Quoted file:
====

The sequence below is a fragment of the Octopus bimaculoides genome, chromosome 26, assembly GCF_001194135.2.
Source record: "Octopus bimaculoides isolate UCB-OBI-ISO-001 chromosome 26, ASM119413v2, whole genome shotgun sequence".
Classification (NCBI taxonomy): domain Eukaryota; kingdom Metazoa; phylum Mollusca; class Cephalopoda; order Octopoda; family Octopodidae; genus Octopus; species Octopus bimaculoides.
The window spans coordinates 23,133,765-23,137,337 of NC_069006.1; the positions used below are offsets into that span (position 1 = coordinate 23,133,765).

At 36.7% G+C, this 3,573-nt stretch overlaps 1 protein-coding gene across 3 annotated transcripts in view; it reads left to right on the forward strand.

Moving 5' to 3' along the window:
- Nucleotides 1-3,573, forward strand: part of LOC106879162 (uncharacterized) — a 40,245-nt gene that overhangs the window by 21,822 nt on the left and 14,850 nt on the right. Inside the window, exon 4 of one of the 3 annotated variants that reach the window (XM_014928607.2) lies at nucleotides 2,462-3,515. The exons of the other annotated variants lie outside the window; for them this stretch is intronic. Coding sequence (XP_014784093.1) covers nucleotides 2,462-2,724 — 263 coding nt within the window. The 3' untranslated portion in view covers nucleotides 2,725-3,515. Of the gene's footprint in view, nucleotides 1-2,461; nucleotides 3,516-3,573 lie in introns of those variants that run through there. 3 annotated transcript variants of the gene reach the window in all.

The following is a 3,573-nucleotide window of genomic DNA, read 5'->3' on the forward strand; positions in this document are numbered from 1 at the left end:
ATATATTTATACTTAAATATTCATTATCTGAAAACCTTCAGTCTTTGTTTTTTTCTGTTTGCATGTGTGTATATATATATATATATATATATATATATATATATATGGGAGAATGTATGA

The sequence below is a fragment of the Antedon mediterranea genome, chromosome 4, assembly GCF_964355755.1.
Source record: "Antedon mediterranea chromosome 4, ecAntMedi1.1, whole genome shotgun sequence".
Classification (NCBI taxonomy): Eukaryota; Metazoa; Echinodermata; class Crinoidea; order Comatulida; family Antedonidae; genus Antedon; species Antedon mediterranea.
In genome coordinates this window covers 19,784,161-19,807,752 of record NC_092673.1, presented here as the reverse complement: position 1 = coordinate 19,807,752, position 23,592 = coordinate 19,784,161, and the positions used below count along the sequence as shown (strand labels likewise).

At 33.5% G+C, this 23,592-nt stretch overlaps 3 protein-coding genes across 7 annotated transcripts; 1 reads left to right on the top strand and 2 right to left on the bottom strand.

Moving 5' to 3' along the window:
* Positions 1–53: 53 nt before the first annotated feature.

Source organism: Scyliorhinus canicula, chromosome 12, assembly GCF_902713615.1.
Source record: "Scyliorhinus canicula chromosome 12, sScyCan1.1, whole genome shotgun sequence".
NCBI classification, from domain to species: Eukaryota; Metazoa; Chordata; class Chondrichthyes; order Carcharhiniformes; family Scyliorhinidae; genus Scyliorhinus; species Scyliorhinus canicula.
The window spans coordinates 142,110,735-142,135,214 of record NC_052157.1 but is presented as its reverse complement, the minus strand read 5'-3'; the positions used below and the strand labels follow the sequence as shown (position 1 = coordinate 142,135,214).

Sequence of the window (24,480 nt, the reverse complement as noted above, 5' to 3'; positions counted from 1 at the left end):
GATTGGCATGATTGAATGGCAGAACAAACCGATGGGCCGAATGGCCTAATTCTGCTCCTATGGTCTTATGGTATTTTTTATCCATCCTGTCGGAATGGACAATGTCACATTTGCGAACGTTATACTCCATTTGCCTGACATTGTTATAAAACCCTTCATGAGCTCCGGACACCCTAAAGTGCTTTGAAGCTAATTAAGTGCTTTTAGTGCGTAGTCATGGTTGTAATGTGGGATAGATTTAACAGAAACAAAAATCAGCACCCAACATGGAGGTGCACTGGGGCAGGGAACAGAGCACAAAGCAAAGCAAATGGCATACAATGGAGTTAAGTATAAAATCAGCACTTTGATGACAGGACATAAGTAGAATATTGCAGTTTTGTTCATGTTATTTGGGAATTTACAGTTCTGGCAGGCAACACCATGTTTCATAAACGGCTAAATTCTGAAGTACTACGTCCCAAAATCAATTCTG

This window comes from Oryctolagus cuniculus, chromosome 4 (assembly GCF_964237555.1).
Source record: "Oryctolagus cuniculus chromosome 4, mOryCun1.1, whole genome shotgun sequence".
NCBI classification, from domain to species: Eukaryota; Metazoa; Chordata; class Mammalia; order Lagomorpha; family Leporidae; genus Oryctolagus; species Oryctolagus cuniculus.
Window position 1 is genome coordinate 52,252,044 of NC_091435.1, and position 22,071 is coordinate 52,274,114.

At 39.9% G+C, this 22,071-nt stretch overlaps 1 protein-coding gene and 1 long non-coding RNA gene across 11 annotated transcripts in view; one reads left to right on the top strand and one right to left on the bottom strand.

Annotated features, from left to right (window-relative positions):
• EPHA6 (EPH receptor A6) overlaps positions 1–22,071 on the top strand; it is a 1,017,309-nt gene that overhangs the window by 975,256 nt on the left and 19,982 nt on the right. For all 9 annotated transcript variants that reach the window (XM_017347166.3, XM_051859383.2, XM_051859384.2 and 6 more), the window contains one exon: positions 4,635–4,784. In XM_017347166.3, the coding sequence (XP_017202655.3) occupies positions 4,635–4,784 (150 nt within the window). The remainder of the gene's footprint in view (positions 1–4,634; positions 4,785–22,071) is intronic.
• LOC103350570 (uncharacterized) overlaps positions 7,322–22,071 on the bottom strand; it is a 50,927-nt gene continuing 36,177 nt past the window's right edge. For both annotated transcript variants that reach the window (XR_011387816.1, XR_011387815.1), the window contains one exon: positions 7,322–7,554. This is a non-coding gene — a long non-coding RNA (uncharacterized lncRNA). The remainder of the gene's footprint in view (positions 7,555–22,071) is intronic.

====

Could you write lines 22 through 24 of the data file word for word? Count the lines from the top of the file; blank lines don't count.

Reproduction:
GATTGGCATGATTGAATGGCAGAACAAACCGATGGGCCGAATGGCCTAATTCTGCTCCTATGGTCTTATGGTATTTTTTATCCATCCTGTCGGAATGGACAATGTCACATTTGCGAACGTTATACTCCATTTGCCTGACATTGTTATAAAACCCTTCATGAGCTCCGGACACCCTAAAGTGCTTTGAAGCTAATTAAGTGCTTTTAGTGCGTAGTCATGGTTGTAATGTGGGATAGATTTAACAGAAACAAAAATCAGCACCCAACATGGAGGTGCACTGGGGCAGGGAACAGAGCACAAAGCAAAGCAAATGGCATACAATGGAGTTAAGTATAAAATCAGCACTTTGATGACAGGACATAAGTAGAATATTGCAGTTTTGTTCATGTTATTTGGGAATTTACAGTTCTGGCAGGCAACACCATGTTTCATAAACGGCTAAATTCTGAAGTACTACGTCCCAAAATCAATTCTG

This window comes from Oryctolagus cuniculus, chromosome 4 (assembly GCF_964237555.1).
Source record: "Oryctolagus cuniculus chromosome 4, mOryCun1.1, whole genome shotgun sequence".